Ni No Kuni 2: The Revenant Kingdom is a game brimming with childlike innocence. It is a feel-good JRPG with a traditional story. Your ultimate goal is one of vibrant altruism, unite the world and bring peace to every nation. There are obstacles along the way, and an ultimate threat waiting at the end. The story at first glance is very safe; journey to 4 places, do 4 things, beat the big bad and be home in time for dinner.
However, there is more too it than that. The old adage that if something is too good to be true, then it is, is as right as ever. Just below the surface of cartoony designs, excessive cheeriness, and do-gooders doing good, sits a surprising darkness. I don’t mean the terror of fighting enormous beasts, preventing the big bad from doing something naughty or the inherent darkness in any JRPG that expects you to grind levels. I mean something far worse that is embedded in every inch of the world of Ni No Kuni 2.
Starting at the beginning, one of the first scenes we see in Ni No Kuni 2 is Rolland shooting a guard with a gun, and killing him. Rolland was transported from our world and brings with him a pistol. This same pistol becomes on your starting weapons. Since any JRPG combat, even this real-time action one, is an abstraction of the events we see in cut scenes and the like, we can extract the fact that Rolland’s gun kills a guy in a cut scene to it does the same in other battles. From there we can also take that defeating an enemy means that they die unless a follow-up scene shows that they have managed to survive. This means that on Evan and Rolland’s journey they leave behind a substantial body count.
But wait there’s more. The monsters in this world at set up to be sentient. You have conversations with them, they even have families, homes and social structures. In Ni No Kuni 2, you aren’t defeating wild monsters but thinking, feeling creatures. So when you aren’t butchering guards, you’re killing off families of people who just happen to not live in a castle or Kingdom.
And then there’s the Kingdom. Evan has to leave his after his father ‘mysteriously’ passes away and one of the first things he decides to do after his escape is to create his own kingdom. And he does this by finding some land that he likes, kicking out or killing the people who are currently living there, who he names as ‘bandits’. Evan then has his people who are also ‘bandits’ but the type that he likes to build him a castle. The Kingdom of Evermore exists because a child wanted to live in a castle and liked the land where someone else already lived. It’s awful and the game never addresses the issue with this once, it plays it off as a perfectly normal part of this world. Horrifying.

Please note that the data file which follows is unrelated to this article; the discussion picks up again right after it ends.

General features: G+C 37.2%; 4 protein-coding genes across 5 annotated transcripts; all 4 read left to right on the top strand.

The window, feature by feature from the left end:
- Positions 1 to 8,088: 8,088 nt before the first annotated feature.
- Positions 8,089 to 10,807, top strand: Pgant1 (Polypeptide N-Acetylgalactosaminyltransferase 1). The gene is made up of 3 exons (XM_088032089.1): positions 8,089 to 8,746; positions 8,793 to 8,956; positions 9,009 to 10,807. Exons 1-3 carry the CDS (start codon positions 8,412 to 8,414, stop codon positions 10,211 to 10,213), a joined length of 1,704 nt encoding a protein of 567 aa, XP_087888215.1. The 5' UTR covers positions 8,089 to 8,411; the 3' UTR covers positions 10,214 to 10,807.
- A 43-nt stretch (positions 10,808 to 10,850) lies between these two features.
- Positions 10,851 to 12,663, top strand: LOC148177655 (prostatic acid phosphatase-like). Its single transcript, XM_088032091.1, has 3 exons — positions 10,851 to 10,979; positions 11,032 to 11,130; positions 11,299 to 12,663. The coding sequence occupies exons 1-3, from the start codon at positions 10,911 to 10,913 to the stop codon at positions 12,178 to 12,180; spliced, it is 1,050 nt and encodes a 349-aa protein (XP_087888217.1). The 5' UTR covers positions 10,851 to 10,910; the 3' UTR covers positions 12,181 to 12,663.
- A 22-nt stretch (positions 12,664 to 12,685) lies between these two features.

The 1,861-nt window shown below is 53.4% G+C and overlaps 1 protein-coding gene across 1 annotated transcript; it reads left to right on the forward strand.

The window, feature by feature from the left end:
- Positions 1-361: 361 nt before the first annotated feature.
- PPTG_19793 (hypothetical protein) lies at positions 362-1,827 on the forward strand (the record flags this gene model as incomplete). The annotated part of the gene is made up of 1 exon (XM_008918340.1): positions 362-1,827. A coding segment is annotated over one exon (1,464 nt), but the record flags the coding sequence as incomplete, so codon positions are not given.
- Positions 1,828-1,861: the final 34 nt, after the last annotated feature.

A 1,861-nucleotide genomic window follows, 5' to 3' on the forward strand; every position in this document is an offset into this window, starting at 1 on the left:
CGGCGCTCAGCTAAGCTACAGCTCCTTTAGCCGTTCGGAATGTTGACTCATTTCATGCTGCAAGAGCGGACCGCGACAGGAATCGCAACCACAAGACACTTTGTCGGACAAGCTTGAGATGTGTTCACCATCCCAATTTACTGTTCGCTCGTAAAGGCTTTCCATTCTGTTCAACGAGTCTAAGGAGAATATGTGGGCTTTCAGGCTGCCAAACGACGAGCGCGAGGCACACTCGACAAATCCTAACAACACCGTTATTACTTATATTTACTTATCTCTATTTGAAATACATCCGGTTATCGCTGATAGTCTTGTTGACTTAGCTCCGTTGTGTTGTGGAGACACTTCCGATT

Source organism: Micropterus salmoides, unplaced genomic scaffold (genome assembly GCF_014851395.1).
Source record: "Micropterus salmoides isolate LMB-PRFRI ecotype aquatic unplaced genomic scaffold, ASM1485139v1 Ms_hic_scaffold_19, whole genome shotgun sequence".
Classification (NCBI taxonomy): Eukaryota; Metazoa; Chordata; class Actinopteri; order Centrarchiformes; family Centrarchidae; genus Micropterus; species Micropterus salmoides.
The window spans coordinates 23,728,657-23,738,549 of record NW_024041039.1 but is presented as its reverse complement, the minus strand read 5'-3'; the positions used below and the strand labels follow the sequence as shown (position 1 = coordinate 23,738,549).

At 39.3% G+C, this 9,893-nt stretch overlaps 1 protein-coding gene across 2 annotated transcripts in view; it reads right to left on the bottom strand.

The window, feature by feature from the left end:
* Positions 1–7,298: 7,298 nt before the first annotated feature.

Evermore itself is a strange place where you convince people to come to live there and then they seemingly work for the sole purpose of getting you items and money. Rolland proudly states that the citizens have worked hard to earn Evan some money that we can assume are their taxes. This money can then be reinvested into Evermore to upgrade the various buildings and landmarks. By this logic, Evan owns everything. He owns the shops, the lumberjacks and the places of learning. These are also seemingly the places where people live as there are no homes in Evermore, only locations that can earn Evan money. Going around convincing people to settle down in Evermore feels like a cross between joining a cult and a pyramid scheme, but one where the whole world thinks it’s good and normal.
The other Kingdom’s are just as bad. You’ve got the one that has its entire economy run by gambling and big decisions are made by rolling some dice. There’s another that is on the brink of falling into the sea but a spell has been set to prevent it doing so. However, if anybody falls in love or changes the city in any way, it will fall into the sea and everyone will die. A third that is a country that’s also a company, which is awful. And the final one where cat and mouse people live in a tense equilibrium that was broken at the start of the game.